Yet, as Prescott E. Small argues in his 2102 SANS Institute paper, "Defense in Depth, in its original concept, works for a kinetic world defense. The problem with Defense in Depth in the world of Cyber -Defense is that it is unsustainable.....as a result of Defense in Depth implementation s individuals, corporations, and government entities are being made victims of an attack strategy that is really more akin to Defense in Depth in reverse. The attackers provoke the maintenance of a layered defensive stance that is massive, difficult to manage, requires extensive skill sets and is extremely costly. In essence , the attackers are forcing an unsustainable posture, exhausting resources and adapting advanced persistent and advanced evasive techniques to slip right past People, Process and Technology. No matter what actions are taken and what tools are used , even if an attacker is ejected , that attacker is simply sitting at the perimeter trying new strategies . Unless the attacker is somehow permanently removed from the threat lanscape, then the threat posed by an attacker is only temporarily mitigated. Considering the supply of attackers in the world, the evidence shows how the attack model has really evolved into a Sustained Cyber - Siege . "

The evidence seems to be true given the high profile attacks.

Why has it failed?

Well the answer is complex. Defense in Depth when applied to the kinetic world relies at it is based in removing the enemy. In the cyber world, that world be impossible. There are millions of diversely located hackers so elimination o the enemy is simply not possible. Could it the usual suspects? Poor training, lack of procedures, no active monitoring, poor tools, etc. etc.? While all these can be true in varying degrees, the are merely only partially responsible in most cases. The root cause is the internet itself. Security was ad-hoc, ex post facto to the internet design. Sound familiar? It is similar t what is seen in the networks of most IT organizations: i,.e, security is an ad-hoc "bolt-on" after the fact consideration and implementation. Further complicating the landscape is the fact that the attackers have the same tools and strategies and also have state sponsored attack tools. Defense in Depth and its sibling, Layered defense describe IT security as as an onion.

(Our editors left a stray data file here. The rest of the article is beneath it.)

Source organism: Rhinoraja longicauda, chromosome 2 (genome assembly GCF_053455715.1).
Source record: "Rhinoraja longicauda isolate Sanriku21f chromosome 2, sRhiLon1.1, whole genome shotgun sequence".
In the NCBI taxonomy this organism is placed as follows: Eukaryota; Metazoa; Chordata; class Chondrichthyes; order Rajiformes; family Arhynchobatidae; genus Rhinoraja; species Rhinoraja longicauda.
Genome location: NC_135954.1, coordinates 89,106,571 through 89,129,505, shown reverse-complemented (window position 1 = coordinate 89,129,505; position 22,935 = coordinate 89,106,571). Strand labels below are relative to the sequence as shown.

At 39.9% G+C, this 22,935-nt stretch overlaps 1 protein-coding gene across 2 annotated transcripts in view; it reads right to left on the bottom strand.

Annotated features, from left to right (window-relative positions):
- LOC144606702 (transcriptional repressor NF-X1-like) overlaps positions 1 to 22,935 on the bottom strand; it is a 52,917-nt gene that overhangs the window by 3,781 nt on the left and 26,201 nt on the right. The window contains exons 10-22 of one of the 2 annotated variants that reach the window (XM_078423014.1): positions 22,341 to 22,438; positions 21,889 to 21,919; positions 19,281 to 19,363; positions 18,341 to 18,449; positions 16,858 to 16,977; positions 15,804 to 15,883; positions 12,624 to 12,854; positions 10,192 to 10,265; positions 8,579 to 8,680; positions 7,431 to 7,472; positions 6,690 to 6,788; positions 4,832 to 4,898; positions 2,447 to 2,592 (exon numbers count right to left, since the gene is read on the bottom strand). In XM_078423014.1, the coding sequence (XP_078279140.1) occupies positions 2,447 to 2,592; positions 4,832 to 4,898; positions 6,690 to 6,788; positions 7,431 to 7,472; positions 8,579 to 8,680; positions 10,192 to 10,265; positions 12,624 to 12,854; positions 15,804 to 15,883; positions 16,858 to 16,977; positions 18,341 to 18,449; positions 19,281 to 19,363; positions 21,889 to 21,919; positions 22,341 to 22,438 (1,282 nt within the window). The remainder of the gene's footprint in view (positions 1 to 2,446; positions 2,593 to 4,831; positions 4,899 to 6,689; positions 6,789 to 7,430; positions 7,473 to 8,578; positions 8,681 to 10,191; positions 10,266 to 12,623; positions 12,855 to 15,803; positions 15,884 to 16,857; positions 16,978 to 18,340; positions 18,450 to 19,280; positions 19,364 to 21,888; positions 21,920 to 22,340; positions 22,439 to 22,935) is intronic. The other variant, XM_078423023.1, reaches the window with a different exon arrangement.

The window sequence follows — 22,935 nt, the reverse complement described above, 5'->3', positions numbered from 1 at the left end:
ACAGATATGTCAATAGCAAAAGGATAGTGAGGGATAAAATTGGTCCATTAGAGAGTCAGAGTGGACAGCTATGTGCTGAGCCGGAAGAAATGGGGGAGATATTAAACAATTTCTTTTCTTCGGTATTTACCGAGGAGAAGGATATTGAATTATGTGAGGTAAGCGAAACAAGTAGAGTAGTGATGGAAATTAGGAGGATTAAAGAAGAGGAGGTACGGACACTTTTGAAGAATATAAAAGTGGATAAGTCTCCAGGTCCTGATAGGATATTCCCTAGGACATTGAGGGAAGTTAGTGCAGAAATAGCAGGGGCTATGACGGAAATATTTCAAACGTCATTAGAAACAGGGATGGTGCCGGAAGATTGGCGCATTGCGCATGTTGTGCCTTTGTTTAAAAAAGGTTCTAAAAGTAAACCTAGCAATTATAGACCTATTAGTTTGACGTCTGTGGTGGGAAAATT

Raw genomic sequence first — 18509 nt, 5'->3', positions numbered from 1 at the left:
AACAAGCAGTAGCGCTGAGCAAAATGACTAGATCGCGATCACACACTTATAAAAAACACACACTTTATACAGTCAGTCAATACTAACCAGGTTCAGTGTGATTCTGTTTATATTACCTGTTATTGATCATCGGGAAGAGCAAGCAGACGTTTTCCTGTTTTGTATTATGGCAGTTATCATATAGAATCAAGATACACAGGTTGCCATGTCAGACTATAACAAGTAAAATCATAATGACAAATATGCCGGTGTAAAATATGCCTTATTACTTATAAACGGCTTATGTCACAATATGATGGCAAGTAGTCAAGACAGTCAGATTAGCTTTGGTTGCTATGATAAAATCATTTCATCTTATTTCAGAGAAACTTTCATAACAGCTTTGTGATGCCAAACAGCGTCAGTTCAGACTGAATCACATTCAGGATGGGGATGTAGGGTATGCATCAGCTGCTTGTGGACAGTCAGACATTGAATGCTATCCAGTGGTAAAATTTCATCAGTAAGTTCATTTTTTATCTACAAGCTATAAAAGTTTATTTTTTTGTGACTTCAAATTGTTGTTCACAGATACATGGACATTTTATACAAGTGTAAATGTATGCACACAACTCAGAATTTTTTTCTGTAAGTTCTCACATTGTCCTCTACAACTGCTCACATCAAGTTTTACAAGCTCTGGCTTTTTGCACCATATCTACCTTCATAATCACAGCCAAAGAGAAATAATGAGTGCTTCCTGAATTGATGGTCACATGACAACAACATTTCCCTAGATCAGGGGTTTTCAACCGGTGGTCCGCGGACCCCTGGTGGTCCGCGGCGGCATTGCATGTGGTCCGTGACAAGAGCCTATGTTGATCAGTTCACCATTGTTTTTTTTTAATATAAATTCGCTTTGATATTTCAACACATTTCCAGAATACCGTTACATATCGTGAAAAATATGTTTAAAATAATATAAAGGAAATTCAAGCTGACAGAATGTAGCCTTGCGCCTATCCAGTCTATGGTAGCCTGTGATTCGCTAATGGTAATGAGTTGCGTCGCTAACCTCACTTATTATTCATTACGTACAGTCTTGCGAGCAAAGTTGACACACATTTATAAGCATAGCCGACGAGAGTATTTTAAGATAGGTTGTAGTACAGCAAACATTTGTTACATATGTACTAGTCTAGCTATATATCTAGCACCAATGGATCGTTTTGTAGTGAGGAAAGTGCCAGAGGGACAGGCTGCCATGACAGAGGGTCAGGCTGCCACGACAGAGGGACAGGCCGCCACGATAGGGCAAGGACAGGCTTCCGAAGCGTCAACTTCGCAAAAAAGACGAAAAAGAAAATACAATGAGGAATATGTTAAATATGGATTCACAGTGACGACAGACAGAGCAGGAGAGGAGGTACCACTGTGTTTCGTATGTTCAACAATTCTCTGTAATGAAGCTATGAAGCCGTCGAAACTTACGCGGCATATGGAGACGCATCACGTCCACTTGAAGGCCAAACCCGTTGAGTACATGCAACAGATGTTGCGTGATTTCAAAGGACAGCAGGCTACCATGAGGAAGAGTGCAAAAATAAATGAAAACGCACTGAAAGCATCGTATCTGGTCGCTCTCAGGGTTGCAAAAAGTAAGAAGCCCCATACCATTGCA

This approach and that description combined with the business practices and standards like ISO, COBIT or ITIL have resulted in creating silos that are no longer actually connected but rather handled like the baton in a rally race. This creates an opportunity for attackers to fly under the radar and establish persistence in a network. This can occur because a narrowed scope can also result in a limiting view of activities. This lack of a seeing the big picture and understanding lots of different yet related events can result in missed detections giving the advantage to the attacker Op cit

What is the Answer?

There is none. Nothing, no magic bullet, no one solution. Understand this, and you will be further along in understanding IT Security than most. Of course, we are not saying adopt a 'do nothing" approach. On the contrary, we are if you think a there is one simple shrink wrapped package, one vendor, service to solve modern cyber security issues, you have already lost.